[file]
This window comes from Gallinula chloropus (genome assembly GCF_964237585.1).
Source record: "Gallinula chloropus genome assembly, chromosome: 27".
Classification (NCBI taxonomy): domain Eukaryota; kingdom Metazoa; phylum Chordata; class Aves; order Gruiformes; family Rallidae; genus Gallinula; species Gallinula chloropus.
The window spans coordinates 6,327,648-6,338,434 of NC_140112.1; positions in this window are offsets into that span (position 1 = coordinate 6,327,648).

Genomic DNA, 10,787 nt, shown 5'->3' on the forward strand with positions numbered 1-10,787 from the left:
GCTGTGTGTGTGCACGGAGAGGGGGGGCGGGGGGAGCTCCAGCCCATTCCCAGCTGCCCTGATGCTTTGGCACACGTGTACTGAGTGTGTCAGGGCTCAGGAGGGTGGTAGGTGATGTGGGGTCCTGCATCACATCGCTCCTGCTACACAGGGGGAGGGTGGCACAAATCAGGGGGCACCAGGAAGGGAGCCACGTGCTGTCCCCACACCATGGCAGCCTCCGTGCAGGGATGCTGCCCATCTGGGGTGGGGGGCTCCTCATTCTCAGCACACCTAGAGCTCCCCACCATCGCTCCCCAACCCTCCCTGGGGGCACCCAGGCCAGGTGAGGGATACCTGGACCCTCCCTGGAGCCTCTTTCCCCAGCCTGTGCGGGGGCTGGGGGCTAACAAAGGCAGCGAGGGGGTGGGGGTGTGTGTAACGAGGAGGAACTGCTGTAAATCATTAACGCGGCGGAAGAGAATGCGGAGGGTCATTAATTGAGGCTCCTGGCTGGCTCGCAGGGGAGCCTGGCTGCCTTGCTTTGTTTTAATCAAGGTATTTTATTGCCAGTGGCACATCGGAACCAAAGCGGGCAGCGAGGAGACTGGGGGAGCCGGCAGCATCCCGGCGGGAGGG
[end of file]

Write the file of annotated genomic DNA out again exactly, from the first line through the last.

This window comes from Gallinula chloropus (genome assembly GCF_964237585.1).
Source record: "Gallinula chloropus genome assembly, chromosome: 27".
Classification (NCBI taxonomy): domain Eukaryota; kingdom Metazoa; phylum Chordata; class Aves; order Gruiformes; family Rallidae; genus Gallinula; species Gallinula chloropus.
The window spans coordinates 6,327,648-6,338,434 of NC_140112.1; positions in this window are offsets into that span (position 1 = coordinate 6,327,648).

Genomic DNA, 10,787 nt, shown 5'->3' on the forward strand with positions numbered 1-10,787 from the left:
GCTGTGTGTGTGCACGGAGAGGGGGGGCGGGGGGAGCTCCAGCCCATTCCCAGCTGCCCTGATGCTTTGGCACACGTGTACTGAGTGTGTCAGGGCTCAGGAGGGTGGTAGGTGATGTGGGGTCCTGCATCACATCGCTCCTGCTACACAGGGGGAGGGTGGCACAAATCAGGGGGCACCAGGAAGGGAGCCACGTGCTGTCCCCACACCATGGCAGCCTCCGTGCAGGGATGCTGCCCATCTGGGGTGGGGGGCTCCTCATTCTCAGCACACCTAGAGCTCCCCACCATCGCTCCCCAACCCTCCCTGGGGGCACCCAGGCCAGGTGAGGGATACCTGGACCCTCCCTGGAGCCTCTTTCCCCAGCCTGTGCGGGGGCTGGGGGCTAACAAAGGCAGCGAGGGGGTGGGGGTGTGTGTAACGAGGAGGAACTGCTGTAAATCATTAACGCGGCGGAAGAGAATGCGGAGGGTCATTAATTGAGGCTCCTGGCTGGCTCGCAGGGGAGCCTGGCTGCCTTGCTTTGTTTTAATCAAGGTATTTTATTGCCAGTGGCACATCGGAACCAAAGCGGGCAGCGAGGAGACTGGGGGAGCCGGCAGCATCCCGGCGGGAGGG